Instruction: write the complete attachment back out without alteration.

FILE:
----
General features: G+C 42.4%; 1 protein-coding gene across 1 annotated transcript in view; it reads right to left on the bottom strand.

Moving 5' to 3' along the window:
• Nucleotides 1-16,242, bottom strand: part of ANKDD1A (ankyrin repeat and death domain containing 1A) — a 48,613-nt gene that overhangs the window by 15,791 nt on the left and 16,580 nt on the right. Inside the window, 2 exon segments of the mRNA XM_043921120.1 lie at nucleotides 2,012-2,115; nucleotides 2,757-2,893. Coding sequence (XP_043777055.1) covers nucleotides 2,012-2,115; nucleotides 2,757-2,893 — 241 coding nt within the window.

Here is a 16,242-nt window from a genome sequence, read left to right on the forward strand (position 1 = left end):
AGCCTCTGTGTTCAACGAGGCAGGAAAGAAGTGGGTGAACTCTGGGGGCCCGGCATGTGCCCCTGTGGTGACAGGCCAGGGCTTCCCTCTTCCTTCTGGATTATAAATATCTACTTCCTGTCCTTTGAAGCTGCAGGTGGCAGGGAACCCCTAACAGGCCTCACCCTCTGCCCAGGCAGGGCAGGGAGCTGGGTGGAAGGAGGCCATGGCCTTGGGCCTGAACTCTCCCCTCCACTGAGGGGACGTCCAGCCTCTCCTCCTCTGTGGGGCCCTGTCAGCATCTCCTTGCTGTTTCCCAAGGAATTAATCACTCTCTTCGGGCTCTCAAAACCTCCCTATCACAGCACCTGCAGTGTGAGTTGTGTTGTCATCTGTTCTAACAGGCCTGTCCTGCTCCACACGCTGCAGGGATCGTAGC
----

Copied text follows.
General features: G+C 42.4%; 1 protein-coding gene across 1 annotated transcript in view; it reads right to left on the bottom strand.

Moving 5' to 3' along the window:
• Nucleotides 1-16,242, bottom strand: part of ANKDD1A (ankyrin repeat and death domain containing 1A) — a 48,613-nt gene that overhangs the window by 15,791 nt on the left and 16,580 nt on the right. Inside the window, 2 exon segments of the mRNA XM_043921120.1 lie at nucleotides 2,012-2,115; nucleotides 2,757-2,893. Coding sequence (XP_043777055.1) covers nucleotides 2,012-2,115; nucleotides 2,757-2,893 — 241 coding nt within the window.

Here is a 16,242-nt window from a genome sequence, read left to right on the forward strand (position 1 = left end):
AGCCTCTGTGTTCAACGAGGCAGGAAAGAAGTGGGTGAACTCTGGGGGCCCGGCATGTGCCCCTGTGGTGACAGGCCAGGGCTTCCCTCTTCCTTCTGGATTATAAATATCTACTTCCTGTCCTTTGAAGCTGCAGGTGGCAGGGAACCCCTAACAGGCCTCACCCTCTGCCCAGGCAGGGCAGGGAGCTGGGTGGAAGGAGGCCATGGCCTTGGGCCTGAACTCTCCCCTCCACTGAGGGGACGTCCAGCCTCTCCTCCTCTGTGGGGCCCTGTCAGCATCTCCTTGCTGTTTCCCAAGGAATTAATCACTCTCTTCGGGCTCTCAAAACCTCCCTATCACAGCACCTGCAGTGTGAGTTGTGTTGTCATCTGTTCTAACAGGCCTGTCCTGCTCCACACGCTGCAGGGATCGTAGC